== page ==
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close this bookResource Management for Upland Areas in Southeast Asia - An Information Kit (IIRR, 1995, 207 p.)
close this folder3. Soil and water conservation approaches
View the documentIntroduction to soil and water conservation approaches
View the documentBench terraces
View the documentComposting
View the documentContour tillage/planting
View the documentCover crops
View the documentCrop rotation
View the documentDiversion ditches
View the documentDrop structures
View the documentGrass strips
View the documentHedgerows
View the documentMinimum tilIage/zero tillage
View the documentMulching
View the documentRidge terraces
View the documentShifting cultivation
View the documentSoil barriers
View the documentSoil traps
View the documentWater harvesting

Ridge terraces

A ridge terrace consists of a furrow and ridge, constructed along the contour on sloping land (usually less than 15%). Its purpose is to control soil loss and trap water. Grasses and legume trees are usually used to stabilize the ridge, but fruit trees, banana and cassava are also commonly used. During the wet season, the furrow fills with sediment and farmers put this back on to their land. Variations on ridge terraces include alley cropping, contour tillage and sloping agricultural land technology (SALT)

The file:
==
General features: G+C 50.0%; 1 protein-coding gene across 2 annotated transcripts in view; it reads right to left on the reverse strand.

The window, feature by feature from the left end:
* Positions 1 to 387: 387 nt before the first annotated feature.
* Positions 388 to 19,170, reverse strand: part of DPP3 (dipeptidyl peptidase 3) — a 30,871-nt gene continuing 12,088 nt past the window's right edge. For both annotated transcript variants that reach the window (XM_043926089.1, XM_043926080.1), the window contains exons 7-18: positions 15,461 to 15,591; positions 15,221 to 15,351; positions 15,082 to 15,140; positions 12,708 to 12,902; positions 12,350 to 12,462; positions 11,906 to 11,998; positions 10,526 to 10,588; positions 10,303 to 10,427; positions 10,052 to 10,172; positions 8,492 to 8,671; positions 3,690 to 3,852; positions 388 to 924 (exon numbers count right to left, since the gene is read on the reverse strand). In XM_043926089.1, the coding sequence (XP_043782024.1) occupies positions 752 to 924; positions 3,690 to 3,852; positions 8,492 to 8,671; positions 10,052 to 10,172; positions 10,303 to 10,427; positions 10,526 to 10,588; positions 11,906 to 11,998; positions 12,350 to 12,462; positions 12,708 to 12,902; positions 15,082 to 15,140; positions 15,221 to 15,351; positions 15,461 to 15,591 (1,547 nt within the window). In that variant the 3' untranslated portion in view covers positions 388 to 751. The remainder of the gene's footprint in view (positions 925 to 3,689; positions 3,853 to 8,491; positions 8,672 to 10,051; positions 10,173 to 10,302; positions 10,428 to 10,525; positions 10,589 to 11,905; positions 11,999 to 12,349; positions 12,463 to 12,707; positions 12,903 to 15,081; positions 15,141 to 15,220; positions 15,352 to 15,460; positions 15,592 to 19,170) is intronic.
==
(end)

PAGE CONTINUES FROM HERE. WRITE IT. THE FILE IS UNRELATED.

· Effectively controls runoff and erosion on moderate slopes.
· The furrow behind the ridge traps sediment and nutrients.
· Relatively low labor inputs are required compared to bench terracing.
· There is minimum disturbance of soil—particularly important on shallow upland soils.


· Less effective in controlling erosion than bench terraces
· Takes time and labor to establish a stable ridge.
· Needs proper maintenance, since the ridge can break, channel runoff and result in rills.

Factors affecting adoption


· If livestock are present, grasses or tree legumes can be grown on ridges to provide fodder.

· Intense rain can wash away ridges, especially in the first two years when they are not firmly

· Ridges on sandy or unstable soils do not stand up well.


Bench terrace construction on state-owned land is prohibited in some countries, so ridge terraces are the next best alternative. This also relates to the tenure problem (Indonesia).

Farmers with limited labor appreciate the relative ease of constructing ridge terraces compared to bench terraces.

Grass and other fodder species grown on the ridges are sometimes seen as competing with food crops and are removed, thus weakening the ridge.